I have developed a habit of strolling around my driveway most mornings as a break from my work. It's a short walk, but I generally go out armed with my camera and my binoculars, just to breathe the fresh air and see what I can find. It rained really hard this morning, but then the sun came out and the sky turned blue, and I couldn't resist a little walk outside. My driveway is roughly circular, and has a little area in the middle that I've taken to calling "the grove" or "the glade," depending on the day. I often see birds in the trees there, and it feels like a private little oasis of calm. I really love being out there!
This morning I found a new flower blooming. It's kind of exciting to see what is opening in this new garden each day. This is some kind of lily and I believe it's Lilium canadense, which has the common name of Canada lily or wild yellow lily. I'm not sure though, so let me know if you think it's something else. It's growing in the shade area of the grove.
There was also a beautiful little devil's paintbrush, or orange hawkweed (Hieracium aurantiacum), which is a wildflower, but so cheerful and vibrant.
I noticed that the second peony bush has now come into bloom and it's a gorgeous pale pink. I adore peonies - such an old-fashioned flower but always so beautiful, and their scent is heavenly.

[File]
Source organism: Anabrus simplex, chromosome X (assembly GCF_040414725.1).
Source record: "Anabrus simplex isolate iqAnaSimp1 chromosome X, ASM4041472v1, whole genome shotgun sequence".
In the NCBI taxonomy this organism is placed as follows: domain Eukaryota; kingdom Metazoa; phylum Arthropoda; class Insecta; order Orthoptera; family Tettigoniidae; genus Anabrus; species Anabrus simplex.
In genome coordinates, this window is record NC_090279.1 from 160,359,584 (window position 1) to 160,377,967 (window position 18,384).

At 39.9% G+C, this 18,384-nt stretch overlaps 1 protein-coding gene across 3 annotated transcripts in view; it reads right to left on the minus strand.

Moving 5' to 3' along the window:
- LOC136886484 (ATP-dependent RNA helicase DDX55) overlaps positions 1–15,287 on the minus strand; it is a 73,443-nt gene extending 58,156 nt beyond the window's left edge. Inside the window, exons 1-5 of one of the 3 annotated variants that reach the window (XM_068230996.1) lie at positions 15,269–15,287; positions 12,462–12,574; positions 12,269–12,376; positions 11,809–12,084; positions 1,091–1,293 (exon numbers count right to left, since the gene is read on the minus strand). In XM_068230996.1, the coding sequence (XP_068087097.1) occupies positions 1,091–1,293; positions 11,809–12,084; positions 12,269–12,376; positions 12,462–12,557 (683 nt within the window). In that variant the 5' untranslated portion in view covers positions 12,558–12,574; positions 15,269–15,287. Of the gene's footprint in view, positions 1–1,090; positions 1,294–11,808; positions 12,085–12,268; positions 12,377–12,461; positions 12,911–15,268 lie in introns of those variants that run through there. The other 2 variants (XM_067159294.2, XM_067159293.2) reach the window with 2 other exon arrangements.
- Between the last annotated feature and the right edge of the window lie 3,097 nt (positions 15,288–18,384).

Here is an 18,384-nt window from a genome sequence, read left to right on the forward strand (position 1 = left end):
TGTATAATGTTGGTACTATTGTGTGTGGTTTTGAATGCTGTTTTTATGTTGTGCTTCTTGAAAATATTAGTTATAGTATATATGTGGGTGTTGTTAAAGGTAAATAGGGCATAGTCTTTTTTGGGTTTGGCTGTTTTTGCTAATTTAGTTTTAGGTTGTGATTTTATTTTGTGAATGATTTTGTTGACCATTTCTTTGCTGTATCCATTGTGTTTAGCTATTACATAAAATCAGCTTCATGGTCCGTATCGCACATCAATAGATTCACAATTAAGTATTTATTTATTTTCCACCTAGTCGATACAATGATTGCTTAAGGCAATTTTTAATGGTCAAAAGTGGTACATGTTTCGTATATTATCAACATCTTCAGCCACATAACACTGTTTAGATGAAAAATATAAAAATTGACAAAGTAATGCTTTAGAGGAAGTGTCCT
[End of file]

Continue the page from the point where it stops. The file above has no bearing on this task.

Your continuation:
I wandered around the house and into the backyard to see if I had any little feathered friends there, and I saw a flash of red beneath my feet as I was walking across the grass. Upon further investigation, I discovered that sections of my lawn are not in fact lawn, but rather they are carpets of supreme strawberry goodness, providing tiny, fragile wild strawberries by the handful. I stopped and sampled for quite a while! Each tiny berry is such an explosion of flavour. Enchanting!
I ended up back in the front yard and spotted a bird because of its rather alarmed call. I think it's a hermit thrush, but I'm not 100% sure. The hermit thrush is quite similar to the veery, and a number of other thrushes, but in listening to the calls on the website for the Cornell Laboratory of Ornithology, I do believe it's the hermit thrush. You can see it almost in the centre of the picture below. Unfortunately I couldn't get it to turn around and show its speckled breast, but hopefully I'll get a better shot another day. I wish I had a camera with better zoom capability.
Yesterday I bought myself a treat. My bird identification book was quite old (published in 1999) given that bird breeding and migration patterns are changing these days, and furthermore, my book was for all of North America, meaning that it had a lot of birds that weren't ever likely to be seen in this area. I bought myself "Birds of Eastern Canada," which is a regional guide that is much more suitable for my area, and it is a really well presented guidebook. Hopefully it will help me keep on identifying the residents of my yard! This one is from 2013, so it should be relevant for a long time to come.